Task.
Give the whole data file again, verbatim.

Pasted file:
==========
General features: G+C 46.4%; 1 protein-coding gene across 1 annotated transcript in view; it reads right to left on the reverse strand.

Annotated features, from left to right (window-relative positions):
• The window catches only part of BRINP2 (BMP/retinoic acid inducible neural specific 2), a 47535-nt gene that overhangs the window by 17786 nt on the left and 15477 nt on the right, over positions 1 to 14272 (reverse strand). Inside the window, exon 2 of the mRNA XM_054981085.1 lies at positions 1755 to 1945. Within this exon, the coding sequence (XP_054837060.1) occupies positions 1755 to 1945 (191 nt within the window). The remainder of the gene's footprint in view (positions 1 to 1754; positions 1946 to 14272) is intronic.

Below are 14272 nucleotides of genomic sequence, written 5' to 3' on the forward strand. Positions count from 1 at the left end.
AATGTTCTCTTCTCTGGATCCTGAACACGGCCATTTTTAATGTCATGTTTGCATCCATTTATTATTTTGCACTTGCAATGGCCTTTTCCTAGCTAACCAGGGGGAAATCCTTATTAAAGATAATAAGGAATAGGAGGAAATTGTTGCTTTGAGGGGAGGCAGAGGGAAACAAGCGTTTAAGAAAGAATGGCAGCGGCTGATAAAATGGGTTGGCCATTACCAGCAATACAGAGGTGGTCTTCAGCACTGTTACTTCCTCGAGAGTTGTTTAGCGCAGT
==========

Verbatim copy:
General features: G+C 46.4%; 1 protein-coding gene across 1 annotated transcript in view; it reads right to left on the reverse strand.

Annotated features, from left to right (window-relative positions):
• The window catches only part of BRINP2 (BMP/retinoic acid inducible neural specific 2), a 47535-nt gene that overhangs the window by 17786 nt on the left and 15477 nt on the right, over positions 1 to 14272 (reverse strand). Inside the window, exon 2 of the mRNA XM_054981085.1 lies at positions 1755 to 1945. Within this exon, the coding sequence (XP_054837060.1) occupies positions 1755 to 1945 (191 nt within the window). The remainder of the gene's footprint in view (positions 1 to 1754; positions 1946 to 14272) is intronic.

Below are 14272 nucleotides of genomic sequence, written 5' to 3' on the forward strand. Positions count from 1 at the left end.
AATGTTCTCTTCTCTGGATCCTGAACACGGCCATTTTTAATGTCATGTTTGCATCCATTTATTATTTTGCACTTGCAATGGCCTTTTCCTAGCTAACCAGGGGGAAATCCTTATTAAAGATAATAAGGAATAGGAGGAAATTGTTGCTTTGAGGGGAGGCAGAGGGAAACAAGCGTTTAAGAAAGAATGGCAGCGGCTGATAAAATGGGTTGGCCATTACCAGCAATACAGAGGTGGTCTTCAGCACTGTTACTTCCTCGAGAGTTGTTTAGCGCAGT